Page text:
11.52%

11.51%

11.50%

11.49%

 

  1. Suppose we assume that the dividend payout ratio doubles next year and remains at that level for the next 4 years. Assume also that 5% of the outstanding stock is repurchased at the end of every year. Then the debt ratio would be larger each year, relative to the levels in part a., because the amount of equity would be lower. The debt-equity ratios can be computed in analogous fashion. Note, however, that there may be an inconsistency in continuing to assume that earnings will grow at 10%. If retained earnings are lower, growth may well be lower. The numbers below, however, assume that earnings continue to grow at 10%.

b.)

Current

1

2

3

4

5

Debt

$ 100.00

$ 100.00

$ 100.00

$ 100.00

$ 100.00

$ 100.00

Equity

$ 900.00

$ 940.93

$ 978.71

$ 1,012.06

$ 1,039.43

$ 1,059.00

D/(D+E)

10.00%

9.61%

9.27%

8.99%

8.78%

8.63%

D/E

11.11%

10.63%

10.22%

9.88%

9.62%

9.44%

Net Income

$ 67.50

$ 74.25

$ 81.68

$ 89.84

$ 98.83

$ 108.71

Dividends

$ 27.00

$ 29.70

$ 32.67

$ 35.94

$ 39.53

$ 43.48

Stock Buybacks

$ 49.52

$ 55.16

$ 61.41

$ 68.34

$ 76.02

Beta

1.10

1.10

1.09

1.09

1.09

1.09

Expected Return

13.05%

13.03%

13.02%

13.01%

13.00%

12.99%

Dividend Yield

3.00%

3.16%

3.34%

3.55%

3.80%

4.11%

Exp. Price Appr.

10.05%

9.88%

9.68%

9.46%

9.20%

8.89%

To estimate the stock bought back in year 1, estimate first the value of the equity at the end of year 1, which will be $ 900 (1.1005). Then take 5% of that number, since the buyback occurs at the end of the year.

3. The solution to this problem is similar to that of problem 2, except that dividends are constant in this case.

a) If the existing policy of paying $ 50 million in dividends is continued.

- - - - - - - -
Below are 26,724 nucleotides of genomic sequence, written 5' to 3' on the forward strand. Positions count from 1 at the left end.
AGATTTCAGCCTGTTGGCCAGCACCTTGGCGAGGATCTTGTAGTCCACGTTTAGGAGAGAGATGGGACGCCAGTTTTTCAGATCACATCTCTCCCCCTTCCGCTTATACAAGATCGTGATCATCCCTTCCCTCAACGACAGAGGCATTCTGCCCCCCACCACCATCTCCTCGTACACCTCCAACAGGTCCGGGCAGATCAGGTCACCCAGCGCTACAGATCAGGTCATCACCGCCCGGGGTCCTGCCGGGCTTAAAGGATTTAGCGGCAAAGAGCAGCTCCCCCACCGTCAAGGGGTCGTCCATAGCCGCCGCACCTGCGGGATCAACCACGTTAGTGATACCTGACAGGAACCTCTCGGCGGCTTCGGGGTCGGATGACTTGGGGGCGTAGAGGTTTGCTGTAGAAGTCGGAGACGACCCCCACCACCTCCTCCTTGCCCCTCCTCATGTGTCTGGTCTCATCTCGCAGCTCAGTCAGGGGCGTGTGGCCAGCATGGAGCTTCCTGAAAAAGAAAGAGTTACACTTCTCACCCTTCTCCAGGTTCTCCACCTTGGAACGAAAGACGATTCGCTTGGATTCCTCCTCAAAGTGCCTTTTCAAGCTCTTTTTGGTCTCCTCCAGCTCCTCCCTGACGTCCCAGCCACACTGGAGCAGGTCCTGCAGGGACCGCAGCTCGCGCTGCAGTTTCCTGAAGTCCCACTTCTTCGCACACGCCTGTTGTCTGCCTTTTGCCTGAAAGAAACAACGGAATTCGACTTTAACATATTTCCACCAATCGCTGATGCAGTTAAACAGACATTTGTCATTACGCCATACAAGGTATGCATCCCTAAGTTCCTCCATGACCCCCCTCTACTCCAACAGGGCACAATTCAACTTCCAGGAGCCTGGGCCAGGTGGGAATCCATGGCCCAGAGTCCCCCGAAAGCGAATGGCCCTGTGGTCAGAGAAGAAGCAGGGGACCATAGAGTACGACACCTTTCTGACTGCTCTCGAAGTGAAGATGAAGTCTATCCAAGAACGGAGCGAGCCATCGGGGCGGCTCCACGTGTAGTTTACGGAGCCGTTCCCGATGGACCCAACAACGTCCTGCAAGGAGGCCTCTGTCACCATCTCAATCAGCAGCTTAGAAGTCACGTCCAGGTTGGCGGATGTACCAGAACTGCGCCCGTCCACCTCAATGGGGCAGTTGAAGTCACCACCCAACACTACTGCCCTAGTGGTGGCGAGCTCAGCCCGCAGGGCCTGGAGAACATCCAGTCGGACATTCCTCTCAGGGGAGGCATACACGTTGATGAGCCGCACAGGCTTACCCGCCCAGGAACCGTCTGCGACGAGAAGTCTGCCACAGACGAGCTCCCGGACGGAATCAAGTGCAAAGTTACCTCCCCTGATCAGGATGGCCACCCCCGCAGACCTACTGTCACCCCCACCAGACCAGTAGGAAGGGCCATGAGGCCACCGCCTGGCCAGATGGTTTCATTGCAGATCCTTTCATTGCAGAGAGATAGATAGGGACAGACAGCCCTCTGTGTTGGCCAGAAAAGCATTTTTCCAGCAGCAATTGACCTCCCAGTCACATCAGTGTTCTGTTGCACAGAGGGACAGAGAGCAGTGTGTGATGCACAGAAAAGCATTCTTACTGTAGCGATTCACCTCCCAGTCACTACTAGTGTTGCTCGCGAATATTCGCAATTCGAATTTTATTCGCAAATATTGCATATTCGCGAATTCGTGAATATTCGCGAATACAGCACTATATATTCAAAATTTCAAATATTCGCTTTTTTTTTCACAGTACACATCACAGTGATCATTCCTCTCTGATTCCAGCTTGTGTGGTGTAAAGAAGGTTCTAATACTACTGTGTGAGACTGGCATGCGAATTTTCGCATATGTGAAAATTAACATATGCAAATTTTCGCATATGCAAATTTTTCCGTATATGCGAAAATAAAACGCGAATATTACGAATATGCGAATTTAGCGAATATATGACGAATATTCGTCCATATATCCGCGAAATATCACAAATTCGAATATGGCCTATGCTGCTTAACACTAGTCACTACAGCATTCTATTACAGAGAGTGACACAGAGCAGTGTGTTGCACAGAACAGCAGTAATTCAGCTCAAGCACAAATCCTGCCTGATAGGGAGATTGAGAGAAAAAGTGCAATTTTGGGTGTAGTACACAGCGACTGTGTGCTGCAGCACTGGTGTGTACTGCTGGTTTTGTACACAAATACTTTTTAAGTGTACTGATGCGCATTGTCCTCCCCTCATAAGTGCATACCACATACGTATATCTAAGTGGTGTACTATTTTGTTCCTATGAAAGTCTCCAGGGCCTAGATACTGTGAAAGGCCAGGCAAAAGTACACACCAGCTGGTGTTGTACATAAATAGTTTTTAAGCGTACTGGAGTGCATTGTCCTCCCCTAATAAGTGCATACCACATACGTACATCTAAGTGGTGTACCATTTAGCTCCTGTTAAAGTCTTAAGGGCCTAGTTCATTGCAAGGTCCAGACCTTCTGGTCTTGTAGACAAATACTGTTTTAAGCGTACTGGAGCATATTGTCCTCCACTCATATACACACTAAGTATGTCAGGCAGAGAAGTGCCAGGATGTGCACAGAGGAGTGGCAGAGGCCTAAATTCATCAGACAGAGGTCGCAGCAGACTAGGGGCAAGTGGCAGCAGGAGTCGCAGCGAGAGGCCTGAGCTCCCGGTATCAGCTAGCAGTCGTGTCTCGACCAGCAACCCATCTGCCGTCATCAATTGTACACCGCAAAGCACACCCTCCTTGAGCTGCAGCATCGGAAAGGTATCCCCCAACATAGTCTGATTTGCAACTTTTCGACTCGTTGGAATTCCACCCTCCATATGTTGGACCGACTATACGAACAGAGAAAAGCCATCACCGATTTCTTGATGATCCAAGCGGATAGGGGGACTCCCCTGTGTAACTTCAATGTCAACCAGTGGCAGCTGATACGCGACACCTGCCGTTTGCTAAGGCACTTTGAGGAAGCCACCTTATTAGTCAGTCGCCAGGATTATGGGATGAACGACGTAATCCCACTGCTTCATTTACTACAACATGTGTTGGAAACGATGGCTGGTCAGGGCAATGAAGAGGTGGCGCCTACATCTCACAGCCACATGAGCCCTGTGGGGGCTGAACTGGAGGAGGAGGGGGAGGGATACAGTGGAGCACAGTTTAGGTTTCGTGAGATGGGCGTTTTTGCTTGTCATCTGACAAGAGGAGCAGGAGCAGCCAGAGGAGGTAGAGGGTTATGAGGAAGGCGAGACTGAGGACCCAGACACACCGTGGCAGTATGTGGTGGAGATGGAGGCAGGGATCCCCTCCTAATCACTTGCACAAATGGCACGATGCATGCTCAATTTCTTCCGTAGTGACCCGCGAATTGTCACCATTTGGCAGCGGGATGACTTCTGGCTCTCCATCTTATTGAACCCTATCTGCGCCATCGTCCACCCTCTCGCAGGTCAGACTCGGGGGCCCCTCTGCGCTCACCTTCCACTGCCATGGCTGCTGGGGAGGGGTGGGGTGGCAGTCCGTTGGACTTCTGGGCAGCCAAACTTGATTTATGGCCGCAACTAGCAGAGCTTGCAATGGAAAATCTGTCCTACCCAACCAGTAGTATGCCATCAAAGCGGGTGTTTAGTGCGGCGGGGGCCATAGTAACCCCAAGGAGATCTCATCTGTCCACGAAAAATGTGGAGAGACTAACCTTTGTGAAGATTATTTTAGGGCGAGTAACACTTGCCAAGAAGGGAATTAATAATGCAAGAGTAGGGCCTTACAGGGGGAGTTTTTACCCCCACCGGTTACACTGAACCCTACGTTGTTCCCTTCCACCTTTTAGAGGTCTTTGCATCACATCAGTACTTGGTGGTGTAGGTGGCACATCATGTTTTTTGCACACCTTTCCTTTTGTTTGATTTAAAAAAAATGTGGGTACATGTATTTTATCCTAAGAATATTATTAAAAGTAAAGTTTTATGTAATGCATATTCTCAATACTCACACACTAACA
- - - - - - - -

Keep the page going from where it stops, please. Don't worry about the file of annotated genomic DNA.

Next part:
Current

1

2

3

4

5

Debt

$ 5,000.00

$ 5,000.00

$ 5,000.00

$ 5,000.00

$ 5,000.00

$ 5,000.00

Equity

$ 500.00

$ 518.00

$ 537.43

$ 558.40

$ 581.04

$ 605.48

D/(D+E)

90.91%

90.61%

90.29%

89.95%

89.59%

89.20%

D/E

1000.00%

965.25%

930.35%

895.41%

860.52%

825.79%

Dividends

$ 50.00

$ 50.00

$ 50.00

$ 50.00

$ 50.00

$ 50.00

Beta

1.20

1.16

1.13

1.09

1.06

1.02

Expected Return

13.60%

13.40%

13.21%

13.01%

12.81%

12.61%

Dividend Yield

10.00%

9.65%

9.30%

8.95%

8.61%

8.26%

Exp. Price Appr.

3.60%

3.75%

3.90%

4.05%

4.21%

4.36%

b. When dividends drop to zero, the debt ratio drops faster. However, starting from a ratio of 90.91%, it is necessary to adopt more drastic strategies such as buying back equity to reach the desired debt-equity ratio of 30%.

Current

1

2

3

4

5

Debt

$ 5,000.00

$ 5,000.00

$ 5,000.00

$ 5,000.00

$ 5,000.00

$ 5,000.00

Equity

$ 500.00

$ 568.00

$ 641.40

$ 720.63

$ 806.16

$ 898.47

D/(D+E)

90.91%

89.80%

88.63%

87.40%

86.12%

84.77%

D/E

1000.00%

880.28%

779.54%

693.83%

620.23%

556.50%

Dividends

$ -

$ -

$ -

$ -

$ -

$ -

Beta

1.20

1.08

0.97

0.89

0.81

0.74

Expected Return

13.60%

12.92%

12.35%

11.87%

11.45%

11.09%

Dividend Yield

0.00%

0.00%

0.00%

0.00%

0.00%

0.00%

Exp. Price Appr.

13.60%

12.92%

12.35%

11.87%

11.45%

11.09%

 

The information on growth rates in operating income and depreciation could be used, if desired, to obtain a different estimate of the market value of equity.

Problem 4.